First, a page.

The entire area surrounding the subject property, exclusive of incorporated villages, is zoned R-1, R-2 or R-3. This area contains extensive holdings of the forest preserves as well as several golf courses. Palos Township, which begins at 135th Street and extends north of the subject property, has three small isolated areas of R-4 zoning which abut and are contiguous to the incorporated villages of Palos Heights and Hickory Hills. The vast majority of Palos Township is zoned R-2 or R-3.
It appears from the physical facts disclosed by the testimony, maps and photographs introduced that although the area is zoned for open-country-estate type of developments, the uses to which the area has been put show that the trend has been toward the 10,000 square-foot lots. Each subdivision that has been annexed from the county zoned area to an incorporated village has been changed to the 10,000 square foot minimum classification. The type of housing that has been constructed on the adjoining subdivision zoned R-3 is not shown to be of the estate type or of greater value or better construction than is proposed on the subject property. The area has a highway system leading into the Clearing Industrial District, 15 minutes away. The demands of the people interested in locating in this area have directed this trend to the type of housing that may be properly constructed on 10,000 minimum square-foot lots.
This court has heretofore set forth the general principles which have been evolved to test the validity of zoning ordinances. (Atkins v. County of Cook, 18 Ill.2d 287, and the cases cited therein.) In substance, each case must necessarily be decided on its own particular facts taking into consideration the use and zoning of nearby property, the character of the neighborhood, the extent property values are diminished and the relative gain to the public as compared with the hardship imposed upon the owner. A zoning classification will be upheld if it bears a substantial relation to the public health, safety, comfort, morals and welfare. Where the question of its reasonableness as applied to a particular parcel of property is subject to a fair difference of opinion, the legislative judgment of the zoning authority should be followed. The presumption of validity is overcome, however, when it is shown that there is no reasonable basis in public welfare requiring the restriction and the resulting loss. Where the gain to the public is small as compared to the hardship imposed upon the owner, no valid basis for the exercise of police power exists. Liebling v. Village of Deerfield, 21 Ill.2d 196.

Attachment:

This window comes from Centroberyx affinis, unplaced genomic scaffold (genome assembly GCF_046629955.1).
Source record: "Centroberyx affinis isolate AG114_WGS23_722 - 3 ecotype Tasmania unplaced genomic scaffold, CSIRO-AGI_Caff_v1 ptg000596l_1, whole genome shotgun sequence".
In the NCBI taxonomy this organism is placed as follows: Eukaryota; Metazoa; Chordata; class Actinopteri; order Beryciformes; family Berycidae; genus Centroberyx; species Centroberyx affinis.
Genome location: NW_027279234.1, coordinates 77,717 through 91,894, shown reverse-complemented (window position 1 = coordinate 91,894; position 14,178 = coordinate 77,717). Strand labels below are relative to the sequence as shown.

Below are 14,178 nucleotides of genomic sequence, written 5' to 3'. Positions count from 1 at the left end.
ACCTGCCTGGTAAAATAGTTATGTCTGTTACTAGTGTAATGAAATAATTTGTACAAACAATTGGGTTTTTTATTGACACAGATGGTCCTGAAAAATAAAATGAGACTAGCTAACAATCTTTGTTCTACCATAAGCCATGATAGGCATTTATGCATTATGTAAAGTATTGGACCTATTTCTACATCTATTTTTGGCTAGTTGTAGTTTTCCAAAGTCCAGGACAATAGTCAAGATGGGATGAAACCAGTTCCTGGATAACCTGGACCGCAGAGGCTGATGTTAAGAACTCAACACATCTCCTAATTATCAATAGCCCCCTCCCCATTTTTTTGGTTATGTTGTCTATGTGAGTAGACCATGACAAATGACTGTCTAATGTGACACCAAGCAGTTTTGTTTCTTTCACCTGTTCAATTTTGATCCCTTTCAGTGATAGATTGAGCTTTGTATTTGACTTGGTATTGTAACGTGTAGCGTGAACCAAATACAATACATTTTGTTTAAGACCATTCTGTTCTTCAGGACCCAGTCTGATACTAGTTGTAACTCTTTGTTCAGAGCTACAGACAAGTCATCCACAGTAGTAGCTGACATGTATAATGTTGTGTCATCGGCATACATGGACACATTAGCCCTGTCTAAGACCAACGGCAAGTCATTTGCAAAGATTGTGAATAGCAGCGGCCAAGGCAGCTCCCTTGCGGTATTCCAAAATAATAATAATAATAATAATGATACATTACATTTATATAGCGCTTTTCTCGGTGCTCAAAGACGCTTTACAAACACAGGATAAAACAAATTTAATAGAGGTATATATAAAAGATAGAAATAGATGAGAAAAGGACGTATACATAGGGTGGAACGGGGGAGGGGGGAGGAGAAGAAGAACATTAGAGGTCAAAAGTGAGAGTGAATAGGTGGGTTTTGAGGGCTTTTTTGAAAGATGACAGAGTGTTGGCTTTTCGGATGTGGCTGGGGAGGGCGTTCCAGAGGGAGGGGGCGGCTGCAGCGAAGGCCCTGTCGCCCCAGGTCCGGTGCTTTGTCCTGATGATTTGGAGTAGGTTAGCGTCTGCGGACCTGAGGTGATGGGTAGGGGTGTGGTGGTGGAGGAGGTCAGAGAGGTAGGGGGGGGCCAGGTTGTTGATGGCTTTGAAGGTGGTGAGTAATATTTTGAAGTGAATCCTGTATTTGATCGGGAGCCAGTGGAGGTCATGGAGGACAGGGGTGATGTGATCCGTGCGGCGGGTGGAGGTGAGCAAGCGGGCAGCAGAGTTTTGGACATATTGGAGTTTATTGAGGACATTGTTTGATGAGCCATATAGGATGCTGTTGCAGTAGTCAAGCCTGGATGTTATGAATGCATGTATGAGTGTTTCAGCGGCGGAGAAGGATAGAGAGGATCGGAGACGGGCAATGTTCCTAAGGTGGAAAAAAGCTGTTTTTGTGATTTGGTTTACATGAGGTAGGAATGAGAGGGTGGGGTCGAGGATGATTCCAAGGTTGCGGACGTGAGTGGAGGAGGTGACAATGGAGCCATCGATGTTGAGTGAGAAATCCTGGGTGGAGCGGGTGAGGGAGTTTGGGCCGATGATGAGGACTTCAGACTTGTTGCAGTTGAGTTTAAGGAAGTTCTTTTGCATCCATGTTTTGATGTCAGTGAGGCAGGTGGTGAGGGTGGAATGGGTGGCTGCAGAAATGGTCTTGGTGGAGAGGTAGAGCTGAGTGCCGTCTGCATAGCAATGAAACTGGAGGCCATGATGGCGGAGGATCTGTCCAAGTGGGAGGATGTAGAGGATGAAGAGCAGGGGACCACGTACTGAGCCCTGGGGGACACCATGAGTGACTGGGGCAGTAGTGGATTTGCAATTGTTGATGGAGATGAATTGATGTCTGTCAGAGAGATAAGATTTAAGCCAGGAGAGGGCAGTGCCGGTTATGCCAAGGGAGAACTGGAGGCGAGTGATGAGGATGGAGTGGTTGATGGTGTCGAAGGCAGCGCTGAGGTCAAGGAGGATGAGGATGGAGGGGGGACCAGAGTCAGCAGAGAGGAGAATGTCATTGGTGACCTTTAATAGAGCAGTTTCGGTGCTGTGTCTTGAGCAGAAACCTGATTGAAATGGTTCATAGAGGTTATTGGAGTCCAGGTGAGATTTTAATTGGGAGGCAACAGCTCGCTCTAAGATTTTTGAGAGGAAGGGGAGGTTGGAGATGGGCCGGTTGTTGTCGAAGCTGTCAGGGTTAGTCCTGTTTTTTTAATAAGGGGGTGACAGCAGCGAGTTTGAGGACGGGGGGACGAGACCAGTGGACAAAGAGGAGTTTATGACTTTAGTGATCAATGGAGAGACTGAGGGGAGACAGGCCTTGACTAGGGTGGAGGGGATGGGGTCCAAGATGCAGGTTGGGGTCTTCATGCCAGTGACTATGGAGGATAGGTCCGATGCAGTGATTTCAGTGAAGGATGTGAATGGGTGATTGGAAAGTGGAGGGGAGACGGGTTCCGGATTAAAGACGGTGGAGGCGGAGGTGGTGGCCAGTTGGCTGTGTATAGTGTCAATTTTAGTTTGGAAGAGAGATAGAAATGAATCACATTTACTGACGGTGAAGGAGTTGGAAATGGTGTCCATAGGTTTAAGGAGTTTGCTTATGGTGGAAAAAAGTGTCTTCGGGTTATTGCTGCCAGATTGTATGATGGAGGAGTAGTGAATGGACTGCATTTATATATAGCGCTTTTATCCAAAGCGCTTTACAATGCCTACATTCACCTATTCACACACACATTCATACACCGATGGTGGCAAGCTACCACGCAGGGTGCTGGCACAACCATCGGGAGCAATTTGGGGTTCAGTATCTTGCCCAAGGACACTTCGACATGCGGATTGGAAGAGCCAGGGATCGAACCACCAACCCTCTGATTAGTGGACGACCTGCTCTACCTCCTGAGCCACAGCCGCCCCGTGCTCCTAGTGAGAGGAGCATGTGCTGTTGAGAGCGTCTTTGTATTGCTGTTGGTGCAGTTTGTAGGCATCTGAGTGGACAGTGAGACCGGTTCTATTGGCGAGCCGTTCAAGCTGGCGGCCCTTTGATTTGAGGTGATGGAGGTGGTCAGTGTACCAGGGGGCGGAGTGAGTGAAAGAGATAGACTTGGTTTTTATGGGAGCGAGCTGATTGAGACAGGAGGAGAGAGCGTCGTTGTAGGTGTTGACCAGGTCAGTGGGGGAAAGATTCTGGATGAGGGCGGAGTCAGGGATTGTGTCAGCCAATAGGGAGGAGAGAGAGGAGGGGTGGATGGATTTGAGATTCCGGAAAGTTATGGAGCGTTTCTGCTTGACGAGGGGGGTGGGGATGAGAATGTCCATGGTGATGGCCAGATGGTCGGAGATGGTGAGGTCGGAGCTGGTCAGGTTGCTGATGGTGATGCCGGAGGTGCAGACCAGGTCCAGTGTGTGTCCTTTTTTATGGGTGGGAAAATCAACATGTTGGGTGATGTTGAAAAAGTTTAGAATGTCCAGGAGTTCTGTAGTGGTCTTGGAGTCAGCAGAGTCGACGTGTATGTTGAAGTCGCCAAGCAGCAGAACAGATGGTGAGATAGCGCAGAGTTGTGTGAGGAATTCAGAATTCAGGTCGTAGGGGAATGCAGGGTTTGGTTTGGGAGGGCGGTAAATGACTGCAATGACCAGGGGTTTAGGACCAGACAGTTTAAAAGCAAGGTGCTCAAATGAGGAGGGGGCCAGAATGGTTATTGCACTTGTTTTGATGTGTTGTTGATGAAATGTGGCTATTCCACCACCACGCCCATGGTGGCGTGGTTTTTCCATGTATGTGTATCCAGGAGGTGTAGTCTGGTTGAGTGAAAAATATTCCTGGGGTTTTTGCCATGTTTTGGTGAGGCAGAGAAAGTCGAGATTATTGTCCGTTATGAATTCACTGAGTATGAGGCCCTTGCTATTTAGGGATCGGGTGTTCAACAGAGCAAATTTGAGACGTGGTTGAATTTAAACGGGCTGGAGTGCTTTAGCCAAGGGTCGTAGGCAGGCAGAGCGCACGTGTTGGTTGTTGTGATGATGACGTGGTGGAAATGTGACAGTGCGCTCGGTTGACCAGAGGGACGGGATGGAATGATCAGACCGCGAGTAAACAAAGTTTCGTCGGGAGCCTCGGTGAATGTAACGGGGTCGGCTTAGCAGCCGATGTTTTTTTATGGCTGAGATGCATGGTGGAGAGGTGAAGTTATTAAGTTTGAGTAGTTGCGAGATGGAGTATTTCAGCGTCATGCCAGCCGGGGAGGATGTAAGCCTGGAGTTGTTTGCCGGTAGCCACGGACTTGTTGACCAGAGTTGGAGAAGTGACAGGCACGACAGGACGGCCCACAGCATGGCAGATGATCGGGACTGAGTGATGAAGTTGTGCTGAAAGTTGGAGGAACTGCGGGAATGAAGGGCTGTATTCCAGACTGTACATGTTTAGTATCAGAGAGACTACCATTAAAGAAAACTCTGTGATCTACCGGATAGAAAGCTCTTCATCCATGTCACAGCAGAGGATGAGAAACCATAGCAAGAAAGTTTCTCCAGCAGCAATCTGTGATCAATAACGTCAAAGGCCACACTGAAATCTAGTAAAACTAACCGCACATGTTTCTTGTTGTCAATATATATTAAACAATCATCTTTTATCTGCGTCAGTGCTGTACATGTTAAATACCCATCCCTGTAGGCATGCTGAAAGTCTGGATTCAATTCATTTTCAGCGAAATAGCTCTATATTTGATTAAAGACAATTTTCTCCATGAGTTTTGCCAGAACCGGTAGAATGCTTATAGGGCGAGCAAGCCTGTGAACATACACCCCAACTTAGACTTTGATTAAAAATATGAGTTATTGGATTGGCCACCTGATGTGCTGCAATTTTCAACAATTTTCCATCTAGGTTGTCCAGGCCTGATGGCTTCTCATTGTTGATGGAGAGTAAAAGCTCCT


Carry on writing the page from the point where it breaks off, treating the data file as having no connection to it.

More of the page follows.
It is not the mere loss of value alone that is significant in this case, but it is the fact that the public welfare does not require the restriction and resulting loss. When it is shown that no reasonable basis of public welfare requires the limitation or restriction and resulting loss, the ordinance fails and the presumption of validity is dissipated. Krom v. City of Elmhurst, 8 Ill.2d 104.
The law does not require that the subject property be totally unsuitable for the purpose classified but it is sufficient that a substantial decrease in value results from a classification bearing no substantial relation to the public welfare. (La Salle National Bank v. County of Cook, 12 Ill.2d 40.) In the instant case, the Cook County Board of Zoning Appeals recognized the financial injury to the plaintiffs and that the R-3 zoning in this area provided no perceptible benefit to the public.
As was noted, in each instance wherein a tract of land is annexed to a village in the area, the zoning has been changed to 10,000 square-foot minimum. The existing uses and zoning classification of nearby property adopted since the enactment of the questioned ordinance disclose a trend toward 10,000 square-foot lots and even smaller. The value of the subject property is greatly diminished by the challenged zoning restriction in that the number of lots which would be available would be reduced from 226 to 135 if the present 20,000 square-foot zoning is required. The subject property, when subdivided, will be served by community water, sanitary and storm drain systems.
It was the conclusion of the Cook County Zoning Board of Appeals and the trial court that the subject premises could not be economically developed as a subdivision under an R-3 zoning classification and that the public welfare does not require the imposition of this restriction.
We find that the plaintiffs have sustained the burden of proving that there is no substantial gain to the public in the R-3 zoning, and that there is a real hardship imposed on the owners by such zoning.
For the foregoing reasons, the judgment of the superior court of Cook County is accordingly affirmed.